Members of Congress get taxpayer-funded allowances to cover “official and representational expenses.” House members get a government expense allowance of $1.3 million to $1.9 million a year. Senators get $2.9 million to $4.5 million. Rules prohibit the use of the allowances for campaign, political, personal, and committee expenses. However, “incidental” use is permitted as long as it is “negligible.” Many of the lawmakers use the allowances for items such as staff salaries and bonuses. Some congressional representatives use them for high-end electronics, leasing cars, and personalized calendars.
Federal lawmakers billed us for some interesting items in carrying out their day-to-day duties this past year. For example, Rep. Alcee Hastings spent $24,730 in taxpayer money last year to lease a 2008 luxury Lexus hybrid sedan. Rep. Tim Mahoney’s account included an $11,000 payment on his House-issued credit card to cover airfare for him and an aide incurred in September, with the line “A/F Mahoney/Mitchell.”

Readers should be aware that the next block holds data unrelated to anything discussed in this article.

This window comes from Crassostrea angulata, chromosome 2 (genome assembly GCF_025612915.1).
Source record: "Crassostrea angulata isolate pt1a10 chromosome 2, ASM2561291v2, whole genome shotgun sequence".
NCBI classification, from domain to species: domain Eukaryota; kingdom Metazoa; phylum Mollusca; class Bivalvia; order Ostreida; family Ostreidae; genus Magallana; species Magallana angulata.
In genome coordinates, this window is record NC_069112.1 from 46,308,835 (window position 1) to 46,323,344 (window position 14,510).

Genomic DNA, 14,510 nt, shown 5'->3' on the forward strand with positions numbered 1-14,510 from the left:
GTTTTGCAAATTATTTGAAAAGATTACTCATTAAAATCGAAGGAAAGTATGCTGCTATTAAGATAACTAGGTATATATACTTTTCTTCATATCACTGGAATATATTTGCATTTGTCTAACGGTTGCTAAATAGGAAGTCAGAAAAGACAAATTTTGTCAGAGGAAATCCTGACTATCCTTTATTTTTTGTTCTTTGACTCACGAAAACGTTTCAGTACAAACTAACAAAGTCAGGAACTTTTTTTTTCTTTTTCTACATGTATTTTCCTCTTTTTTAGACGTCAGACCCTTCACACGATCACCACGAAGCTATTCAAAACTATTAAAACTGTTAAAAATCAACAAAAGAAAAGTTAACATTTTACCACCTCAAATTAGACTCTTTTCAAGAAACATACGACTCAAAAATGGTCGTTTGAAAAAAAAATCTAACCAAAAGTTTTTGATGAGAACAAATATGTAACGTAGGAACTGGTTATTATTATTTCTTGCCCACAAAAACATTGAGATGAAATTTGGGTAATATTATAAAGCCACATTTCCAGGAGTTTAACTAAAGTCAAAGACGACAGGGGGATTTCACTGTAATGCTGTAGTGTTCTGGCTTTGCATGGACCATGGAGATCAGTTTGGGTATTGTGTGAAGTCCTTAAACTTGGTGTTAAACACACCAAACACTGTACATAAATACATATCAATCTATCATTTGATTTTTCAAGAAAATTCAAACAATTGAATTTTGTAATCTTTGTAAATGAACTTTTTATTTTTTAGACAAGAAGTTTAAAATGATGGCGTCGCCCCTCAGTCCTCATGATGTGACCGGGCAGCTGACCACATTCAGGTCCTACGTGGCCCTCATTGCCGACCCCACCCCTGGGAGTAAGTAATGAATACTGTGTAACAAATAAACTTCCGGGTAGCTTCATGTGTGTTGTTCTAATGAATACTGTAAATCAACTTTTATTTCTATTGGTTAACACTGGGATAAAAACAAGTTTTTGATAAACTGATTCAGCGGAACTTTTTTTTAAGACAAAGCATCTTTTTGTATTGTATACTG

Members of the public can request specific receipts, but lawmakers aren’t required to provide them. And unfortunately, their expense records aren’t available electronically. So, here’s a big shout out to the Wall Street Journal for conducting the review. Read the article here.
Hat tip also to St. Pete Times/Adam Smith.